Cotati may move rare redwood from tracks

  • Prue Draper, left, of the Cotati Historical Society and Louise Santero, a longtime Cotati resident, stand next to an extremely rare albino redwood tree near the railroad track at East Cotati Ave on Tuesday, March 11, 2014 in Cotati, California. (BETH SCHLANKER/ The Press Democrat)

The rare chimera coast redwood tree standing in the way of SMART's train plans may have found a new home.

The Cotati City Council on Tuesday night will vote on a resolution to accept the tree from Sonoma-Marin Area Rail Transit, select a replanting site from two potential spots and commit to watering and protecting the tree while it reestablishes itself.

SMART, however, hasn't yet decided whether it will allow the relocation of the 52-foot-tall tree that has lived for nearly seven decades about 15 feet from the existing railroad tracks at East Cotati Avenue.

Cotati's Chimeric Coast Redwood Tree


The Sonoma-Marin rail agency's representatives said they are still gathering additional information on options for the tree.

Tom Stapleton, a former Sonoma County arborist who has led efforts to save the tree, said he submitted three bids to SMART for relocation. He declined to reveal the cost ranges or the names of the companies that offered bids.

SMART spokeswoman Carolyn Glendening said the bids are still being evaluated. She didn't say whether SMART would agree to pay for the move.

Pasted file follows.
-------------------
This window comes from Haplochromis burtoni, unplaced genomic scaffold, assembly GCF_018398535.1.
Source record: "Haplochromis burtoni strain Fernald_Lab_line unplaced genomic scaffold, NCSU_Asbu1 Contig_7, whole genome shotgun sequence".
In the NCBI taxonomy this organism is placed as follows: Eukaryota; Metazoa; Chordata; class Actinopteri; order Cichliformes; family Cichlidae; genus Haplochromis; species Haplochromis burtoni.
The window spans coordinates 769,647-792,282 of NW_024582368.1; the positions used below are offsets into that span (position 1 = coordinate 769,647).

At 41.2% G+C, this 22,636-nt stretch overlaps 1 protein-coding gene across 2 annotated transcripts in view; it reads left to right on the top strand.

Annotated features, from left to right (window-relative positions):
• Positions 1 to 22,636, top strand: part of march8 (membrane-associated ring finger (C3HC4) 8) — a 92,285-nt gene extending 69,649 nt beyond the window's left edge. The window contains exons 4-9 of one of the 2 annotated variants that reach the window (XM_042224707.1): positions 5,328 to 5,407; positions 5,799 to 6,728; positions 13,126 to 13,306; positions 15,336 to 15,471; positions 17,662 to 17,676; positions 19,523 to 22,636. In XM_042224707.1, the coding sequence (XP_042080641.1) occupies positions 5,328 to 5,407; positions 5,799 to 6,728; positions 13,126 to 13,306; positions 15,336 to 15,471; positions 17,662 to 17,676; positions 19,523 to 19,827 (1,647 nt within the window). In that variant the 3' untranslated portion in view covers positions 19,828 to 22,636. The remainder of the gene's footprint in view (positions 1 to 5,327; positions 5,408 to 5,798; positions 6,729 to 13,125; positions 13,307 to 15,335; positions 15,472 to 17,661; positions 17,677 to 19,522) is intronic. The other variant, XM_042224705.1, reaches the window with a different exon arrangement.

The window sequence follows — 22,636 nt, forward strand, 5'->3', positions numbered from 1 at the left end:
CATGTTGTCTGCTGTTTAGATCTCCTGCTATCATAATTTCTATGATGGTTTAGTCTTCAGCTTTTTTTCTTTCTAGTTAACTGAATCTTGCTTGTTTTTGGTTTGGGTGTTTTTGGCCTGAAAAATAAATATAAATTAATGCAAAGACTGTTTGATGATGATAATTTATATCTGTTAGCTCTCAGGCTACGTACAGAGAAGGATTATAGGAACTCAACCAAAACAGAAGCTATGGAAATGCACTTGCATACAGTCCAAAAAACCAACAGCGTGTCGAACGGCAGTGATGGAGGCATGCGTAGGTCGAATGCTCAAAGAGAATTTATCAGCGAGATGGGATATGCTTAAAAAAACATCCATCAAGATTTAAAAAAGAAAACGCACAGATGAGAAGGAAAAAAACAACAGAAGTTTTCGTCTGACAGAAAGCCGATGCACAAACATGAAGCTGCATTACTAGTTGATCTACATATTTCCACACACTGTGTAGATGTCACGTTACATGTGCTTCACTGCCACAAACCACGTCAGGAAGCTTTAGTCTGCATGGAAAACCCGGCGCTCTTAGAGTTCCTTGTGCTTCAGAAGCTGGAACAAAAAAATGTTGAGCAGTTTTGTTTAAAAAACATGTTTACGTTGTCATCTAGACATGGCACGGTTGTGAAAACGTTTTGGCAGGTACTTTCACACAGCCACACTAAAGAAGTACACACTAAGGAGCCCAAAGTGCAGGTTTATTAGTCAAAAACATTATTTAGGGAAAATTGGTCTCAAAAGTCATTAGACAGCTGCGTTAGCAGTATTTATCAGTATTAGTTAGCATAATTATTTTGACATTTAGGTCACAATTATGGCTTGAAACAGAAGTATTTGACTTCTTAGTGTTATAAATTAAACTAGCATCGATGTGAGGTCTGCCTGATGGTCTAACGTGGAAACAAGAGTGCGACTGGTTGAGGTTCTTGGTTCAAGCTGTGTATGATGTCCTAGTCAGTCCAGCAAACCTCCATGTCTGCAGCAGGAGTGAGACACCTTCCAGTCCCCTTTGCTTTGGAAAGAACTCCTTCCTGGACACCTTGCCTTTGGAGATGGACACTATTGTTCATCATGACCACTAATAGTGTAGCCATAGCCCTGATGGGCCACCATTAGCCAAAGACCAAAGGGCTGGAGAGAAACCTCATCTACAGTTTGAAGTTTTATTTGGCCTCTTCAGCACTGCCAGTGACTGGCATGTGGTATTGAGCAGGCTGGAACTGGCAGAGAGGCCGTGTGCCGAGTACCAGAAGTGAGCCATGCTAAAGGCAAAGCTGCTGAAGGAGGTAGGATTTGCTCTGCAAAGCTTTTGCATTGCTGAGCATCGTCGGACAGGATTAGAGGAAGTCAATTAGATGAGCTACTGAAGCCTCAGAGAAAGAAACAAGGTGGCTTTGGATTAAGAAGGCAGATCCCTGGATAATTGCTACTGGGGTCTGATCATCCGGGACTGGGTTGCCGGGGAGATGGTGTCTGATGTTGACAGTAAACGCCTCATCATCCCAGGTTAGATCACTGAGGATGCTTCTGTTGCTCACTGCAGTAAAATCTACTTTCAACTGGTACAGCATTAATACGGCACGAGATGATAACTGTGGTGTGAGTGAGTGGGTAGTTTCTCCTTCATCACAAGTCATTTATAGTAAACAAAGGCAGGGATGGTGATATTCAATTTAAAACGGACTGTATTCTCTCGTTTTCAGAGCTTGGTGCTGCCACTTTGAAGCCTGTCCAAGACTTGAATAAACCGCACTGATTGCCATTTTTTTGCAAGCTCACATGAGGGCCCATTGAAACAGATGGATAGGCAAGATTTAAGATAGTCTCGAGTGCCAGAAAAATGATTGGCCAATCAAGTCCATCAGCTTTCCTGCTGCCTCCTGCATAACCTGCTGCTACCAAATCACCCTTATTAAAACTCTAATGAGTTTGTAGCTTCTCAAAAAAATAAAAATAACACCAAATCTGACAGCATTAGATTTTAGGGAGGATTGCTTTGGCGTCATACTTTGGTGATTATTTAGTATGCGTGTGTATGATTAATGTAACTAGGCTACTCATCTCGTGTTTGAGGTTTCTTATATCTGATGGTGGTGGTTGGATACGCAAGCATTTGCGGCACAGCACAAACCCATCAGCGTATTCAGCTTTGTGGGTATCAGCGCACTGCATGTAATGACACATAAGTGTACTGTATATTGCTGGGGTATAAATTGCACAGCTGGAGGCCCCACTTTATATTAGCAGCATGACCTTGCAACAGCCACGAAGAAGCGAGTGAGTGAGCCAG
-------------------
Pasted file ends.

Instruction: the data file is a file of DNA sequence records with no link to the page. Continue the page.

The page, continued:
Cotati officials have been open to taking custody of the tree and have chosen two possible sites it could be replanted: Helen Putnam Park or the Veronda-Falletti Ranch, which is across the street from City Hall at East School Street and West Sierra Avenue.

City staff members recommended the Veronda-Falletti property, which is already fenced and may require only minor additional temporary fencing to protect the tree from livestock that graze in the open space. That location would require extension of irrigation lines, though, which Putnam Park would not.

After the tree becomes established, the city plans to install an interpretive sign explaining the tree and its history. Cotati said its costs amount to less than $10,000 and would come from developers' park fees.

SMART hasn't set a timeframe for a decision on relocating the tree.

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